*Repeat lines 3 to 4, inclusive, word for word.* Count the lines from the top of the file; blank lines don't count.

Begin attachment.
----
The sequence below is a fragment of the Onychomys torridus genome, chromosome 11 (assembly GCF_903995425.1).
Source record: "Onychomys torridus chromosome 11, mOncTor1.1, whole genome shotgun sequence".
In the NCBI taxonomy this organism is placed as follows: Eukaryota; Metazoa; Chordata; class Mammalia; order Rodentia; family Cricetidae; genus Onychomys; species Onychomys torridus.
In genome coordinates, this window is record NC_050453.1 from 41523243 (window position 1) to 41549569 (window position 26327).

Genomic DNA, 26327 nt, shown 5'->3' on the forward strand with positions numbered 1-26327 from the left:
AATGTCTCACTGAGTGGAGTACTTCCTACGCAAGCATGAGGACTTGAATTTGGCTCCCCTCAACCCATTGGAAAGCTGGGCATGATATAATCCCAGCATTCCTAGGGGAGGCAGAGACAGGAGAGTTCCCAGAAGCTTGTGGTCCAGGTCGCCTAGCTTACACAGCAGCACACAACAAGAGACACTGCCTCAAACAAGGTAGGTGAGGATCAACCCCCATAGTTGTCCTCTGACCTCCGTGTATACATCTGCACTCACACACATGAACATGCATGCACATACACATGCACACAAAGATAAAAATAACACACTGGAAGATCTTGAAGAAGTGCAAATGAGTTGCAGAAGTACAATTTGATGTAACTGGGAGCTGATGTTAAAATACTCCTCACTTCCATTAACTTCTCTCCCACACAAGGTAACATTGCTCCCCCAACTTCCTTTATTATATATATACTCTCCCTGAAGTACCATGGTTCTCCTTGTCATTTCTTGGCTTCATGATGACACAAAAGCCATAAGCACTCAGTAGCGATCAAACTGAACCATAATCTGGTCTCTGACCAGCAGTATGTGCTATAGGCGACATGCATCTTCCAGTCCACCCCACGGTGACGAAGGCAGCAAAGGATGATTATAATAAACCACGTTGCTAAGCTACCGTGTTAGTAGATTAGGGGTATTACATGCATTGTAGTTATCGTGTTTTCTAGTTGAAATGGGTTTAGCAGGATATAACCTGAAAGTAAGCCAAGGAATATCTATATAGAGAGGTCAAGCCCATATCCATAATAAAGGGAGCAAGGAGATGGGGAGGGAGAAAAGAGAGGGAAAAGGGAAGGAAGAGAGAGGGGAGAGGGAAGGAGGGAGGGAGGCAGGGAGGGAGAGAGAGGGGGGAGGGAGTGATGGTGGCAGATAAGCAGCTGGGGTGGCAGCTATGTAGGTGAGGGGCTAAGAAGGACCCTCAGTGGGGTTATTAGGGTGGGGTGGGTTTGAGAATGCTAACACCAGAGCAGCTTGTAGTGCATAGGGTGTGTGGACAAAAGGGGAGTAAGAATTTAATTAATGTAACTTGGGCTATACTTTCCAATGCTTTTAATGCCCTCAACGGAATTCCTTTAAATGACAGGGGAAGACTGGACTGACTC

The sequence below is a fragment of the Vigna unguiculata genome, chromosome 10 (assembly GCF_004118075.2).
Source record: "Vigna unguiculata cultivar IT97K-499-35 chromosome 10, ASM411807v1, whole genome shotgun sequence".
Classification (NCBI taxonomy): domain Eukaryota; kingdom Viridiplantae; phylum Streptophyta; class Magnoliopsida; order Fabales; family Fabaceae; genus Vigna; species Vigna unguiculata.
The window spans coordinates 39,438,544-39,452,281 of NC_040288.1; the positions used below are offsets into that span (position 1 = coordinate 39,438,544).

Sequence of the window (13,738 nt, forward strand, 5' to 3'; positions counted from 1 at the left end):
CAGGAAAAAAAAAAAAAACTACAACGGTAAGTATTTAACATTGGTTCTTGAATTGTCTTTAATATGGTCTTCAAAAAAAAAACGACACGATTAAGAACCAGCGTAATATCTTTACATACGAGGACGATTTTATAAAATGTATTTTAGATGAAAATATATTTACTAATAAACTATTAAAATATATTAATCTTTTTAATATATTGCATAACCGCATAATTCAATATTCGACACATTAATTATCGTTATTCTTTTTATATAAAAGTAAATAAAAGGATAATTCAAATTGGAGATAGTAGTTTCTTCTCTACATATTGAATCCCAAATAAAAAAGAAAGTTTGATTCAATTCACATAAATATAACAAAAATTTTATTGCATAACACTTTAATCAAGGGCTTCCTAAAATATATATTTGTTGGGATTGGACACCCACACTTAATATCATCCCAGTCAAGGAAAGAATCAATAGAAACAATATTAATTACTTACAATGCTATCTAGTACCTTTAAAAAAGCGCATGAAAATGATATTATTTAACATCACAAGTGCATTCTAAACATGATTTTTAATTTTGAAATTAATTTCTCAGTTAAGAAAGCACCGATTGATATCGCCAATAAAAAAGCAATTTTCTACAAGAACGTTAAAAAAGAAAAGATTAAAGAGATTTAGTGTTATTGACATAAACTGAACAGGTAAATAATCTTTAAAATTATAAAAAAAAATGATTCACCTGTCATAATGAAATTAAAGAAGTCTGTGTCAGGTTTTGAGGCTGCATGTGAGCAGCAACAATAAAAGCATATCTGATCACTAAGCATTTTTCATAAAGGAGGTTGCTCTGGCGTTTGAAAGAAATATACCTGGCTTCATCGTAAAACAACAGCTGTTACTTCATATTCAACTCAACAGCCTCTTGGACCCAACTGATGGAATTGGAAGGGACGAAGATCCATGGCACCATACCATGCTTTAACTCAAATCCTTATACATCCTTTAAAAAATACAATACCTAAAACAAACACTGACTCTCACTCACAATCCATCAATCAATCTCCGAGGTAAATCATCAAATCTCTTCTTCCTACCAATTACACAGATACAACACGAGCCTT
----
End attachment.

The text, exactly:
In the NCBI taxonomy this organism is placed as follows: Eukaryota; Metazoa; Chordata; class Mammalia; order Rodentia; family Cricetidae; genus Onychomys; species Onychomys torridus.
In genome coordinates, this window is record NC_050453.1 from 41523243 (window position 1) to 41549569 (window position 26327).